We use singing in our celebrations too. We sing songs to celebrate the seasons. We sing songs about bunnies and flowers and rain in the spring. We sing songs about bees and fireflies and the sun in summer. We sing about apples and leaves and squirrels in the fall. We sing about snow and ice and the cold in winter. When we sing favorite songs year after year, our children learn to celebrate the beauty of our world. They learn the importance of these changes in season. They feel a comfort in the repetition and knowing that the flowers and the warmth and the green will come back every spring after each long, cold winter. They will feel the comfort in knowing that we will sing about these magnificent things year after year. They will feel the joy of these simple yet wonderful natural rhythms in our world and the joy of singing about them. My children are always looking forward to the next season and the songs that they know we will be singing.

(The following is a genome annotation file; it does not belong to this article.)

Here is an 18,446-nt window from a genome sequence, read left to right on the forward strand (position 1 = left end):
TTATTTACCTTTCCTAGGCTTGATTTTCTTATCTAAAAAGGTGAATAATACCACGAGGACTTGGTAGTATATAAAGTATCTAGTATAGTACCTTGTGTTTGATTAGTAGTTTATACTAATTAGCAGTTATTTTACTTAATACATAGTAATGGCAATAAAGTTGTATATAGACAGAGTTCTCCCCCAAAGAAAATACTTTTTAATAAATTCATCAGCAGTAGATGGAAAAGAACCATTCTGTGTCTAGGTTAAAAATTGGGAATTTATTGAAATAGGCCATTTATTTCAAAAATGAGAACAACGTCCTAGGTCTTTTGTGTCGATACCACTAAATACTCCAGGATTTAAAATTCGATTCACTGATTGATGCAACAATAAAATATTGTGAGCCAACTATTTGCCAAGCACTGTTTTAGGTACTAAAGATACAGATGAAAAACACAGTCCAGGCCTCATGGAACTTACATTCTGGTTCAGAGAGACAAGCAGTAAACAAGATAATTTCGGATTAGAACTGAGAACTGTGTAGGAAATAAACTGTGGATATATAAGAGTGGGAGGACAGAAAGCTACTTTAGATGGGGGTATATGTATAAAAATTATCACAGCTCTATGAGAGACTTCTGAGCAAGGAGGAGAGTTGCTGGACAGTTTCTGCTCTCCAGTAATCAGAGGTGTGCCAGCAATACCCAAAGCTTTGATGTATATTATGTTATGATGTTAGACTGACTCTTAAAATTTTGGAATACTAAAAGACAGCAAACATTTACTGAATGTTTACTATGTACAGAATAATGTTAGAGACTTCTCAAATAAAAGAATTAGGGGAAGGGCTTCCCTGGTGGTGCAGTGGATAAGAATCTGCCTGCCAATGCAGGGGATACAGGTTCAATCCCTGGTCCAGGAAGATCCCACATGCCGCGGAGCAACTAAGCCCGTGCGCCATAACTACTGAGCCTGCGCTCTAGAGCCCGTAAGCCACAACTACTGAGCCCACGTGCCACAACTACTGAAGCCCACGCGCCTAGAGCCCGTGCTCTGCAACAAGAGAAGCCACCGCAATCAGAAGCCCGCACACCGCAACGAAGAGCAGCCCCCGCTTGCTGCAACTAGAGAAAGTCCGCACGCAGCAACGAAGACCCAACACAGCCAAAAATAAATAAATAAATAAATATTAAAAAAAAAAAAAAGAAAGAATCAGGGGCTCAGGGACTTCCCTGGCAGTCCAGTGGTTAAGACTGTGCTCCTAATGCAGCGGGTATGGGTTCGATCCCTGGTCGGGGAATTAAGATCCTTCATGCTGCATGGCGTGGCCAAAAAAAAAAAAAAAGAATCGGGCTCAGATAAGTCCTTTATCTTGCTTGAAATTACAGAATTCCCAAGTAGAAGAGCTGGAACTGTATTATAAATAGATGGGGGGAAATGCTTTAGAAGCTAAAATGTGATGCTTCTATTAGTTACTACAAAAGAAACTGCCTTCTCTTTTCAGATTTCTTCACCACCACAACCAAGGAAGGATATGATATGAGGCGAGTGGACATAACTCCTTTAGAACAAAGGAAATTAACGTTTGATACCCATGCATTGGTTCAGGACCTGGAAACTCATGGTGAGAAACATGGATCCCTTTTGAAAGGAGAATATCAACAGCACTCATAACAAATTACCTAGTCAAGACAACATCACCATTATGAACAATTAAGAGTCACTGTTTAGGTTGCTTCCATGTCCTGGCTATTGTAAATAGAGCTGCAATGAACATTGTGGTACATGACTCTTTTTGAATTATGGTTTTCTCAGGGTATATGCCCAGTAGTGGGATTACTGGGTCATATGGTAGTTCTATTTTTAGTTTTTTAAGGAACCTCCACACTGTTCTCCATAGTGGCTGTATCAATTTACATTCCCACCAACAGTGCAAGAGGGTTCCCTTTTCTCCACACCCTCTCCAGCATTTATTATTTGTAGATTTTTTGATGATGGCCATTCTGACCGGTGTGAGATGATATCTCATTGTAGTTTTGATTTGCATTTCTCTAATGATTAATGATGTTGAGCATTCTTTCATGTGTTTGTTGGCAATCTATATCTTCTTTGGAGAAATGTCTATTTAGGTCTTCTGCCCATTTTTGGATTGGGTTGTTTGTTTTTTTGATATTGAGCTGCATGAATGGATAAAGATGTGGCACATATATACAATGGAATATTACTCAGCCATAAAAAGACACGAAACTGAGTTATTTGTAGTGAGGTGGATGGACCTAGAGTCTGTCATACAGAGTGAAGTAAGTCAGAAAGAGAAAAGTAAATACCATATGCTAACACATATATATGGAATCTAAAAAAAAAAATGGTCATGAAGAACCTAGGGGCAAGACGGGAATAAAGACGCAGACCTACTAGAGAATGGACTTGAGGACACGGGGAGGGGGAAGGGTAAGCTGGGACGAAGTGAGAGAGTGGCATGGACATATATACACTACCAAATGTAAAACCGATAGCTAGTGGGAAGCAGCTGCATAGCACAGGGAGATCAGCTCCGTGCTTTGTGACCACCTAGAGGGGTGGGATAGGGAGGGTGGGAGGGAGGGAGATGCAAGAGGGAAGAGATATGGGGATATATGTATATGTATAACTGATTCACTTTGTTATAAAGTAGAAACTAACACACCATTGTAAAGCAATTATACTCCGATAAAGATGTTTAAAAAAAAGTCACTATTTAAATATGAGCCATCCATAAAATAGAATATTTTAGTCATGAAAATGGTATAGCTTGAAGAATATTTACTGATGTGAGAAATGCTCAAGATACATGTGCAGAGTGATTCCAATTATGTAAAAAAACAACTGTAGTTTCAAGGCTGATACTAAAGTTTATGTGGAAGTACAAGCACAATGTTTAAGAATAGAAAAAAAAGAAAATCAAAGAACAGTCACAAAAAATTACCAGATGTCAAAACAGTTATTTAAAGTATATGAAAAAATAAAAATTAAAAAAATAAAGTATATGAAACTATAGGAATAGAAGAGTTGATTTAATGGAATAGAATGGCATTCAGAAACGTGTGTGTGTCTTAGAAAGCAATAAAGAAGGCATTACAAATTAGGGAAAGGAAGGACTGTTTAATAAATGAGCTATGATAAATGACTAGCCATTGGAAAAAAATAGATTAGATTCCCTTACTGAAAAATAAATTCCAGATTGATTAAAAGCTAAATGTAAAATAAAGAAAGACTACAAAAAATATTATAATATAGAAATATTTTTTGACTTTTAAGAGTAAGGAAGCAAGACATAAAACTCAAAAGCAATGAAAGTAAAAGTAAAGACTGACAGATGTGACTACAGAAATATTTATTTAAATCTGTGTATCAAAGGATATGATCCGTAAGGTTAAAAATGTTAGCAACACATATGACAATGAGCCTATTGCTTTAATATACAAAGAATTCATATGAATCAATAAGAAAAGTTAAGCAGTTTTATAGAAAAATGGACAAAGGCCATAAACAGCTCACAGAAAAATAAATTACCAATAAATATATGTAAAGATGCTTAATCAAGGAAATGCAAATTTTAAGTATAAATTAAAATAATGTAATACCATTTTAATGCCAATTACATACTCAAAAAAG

Many of our favorite songs come from "Sing a Song of Seasons" and "This is the Way we Wash a Day" from the Singing with Children Series by Mary Thienes-Schunemann.
Singing together as a family builds a strong bond. It helps us feel close and connected. When we sing, we feel the love of our family. Singing helps us to show our love for each other and share our love with each other.
Each day, when our morning lessons are done and before we go outside to play, we come together to recite a few poems and sing a few songs in celebration of the season or time of year. For example, in the fall we spend a week celebrating and learning about squirrels with stories, art, poems, and song. As we sing together we are very near each other. We look in each other's eyes. We smile together. We laugh together. We are close, close enough to touch. We may hold hands. One of the little ones may sit in someone's lap. It really helps us connect with each other.
Now, you should know, I am not a trained singer. In fact, I do not think I am a very good singer at all. But I sing anyway. I do not think you have to be an amazing singer to sing every day with your children. The most important part, is to just get everyone singing and enjoying it.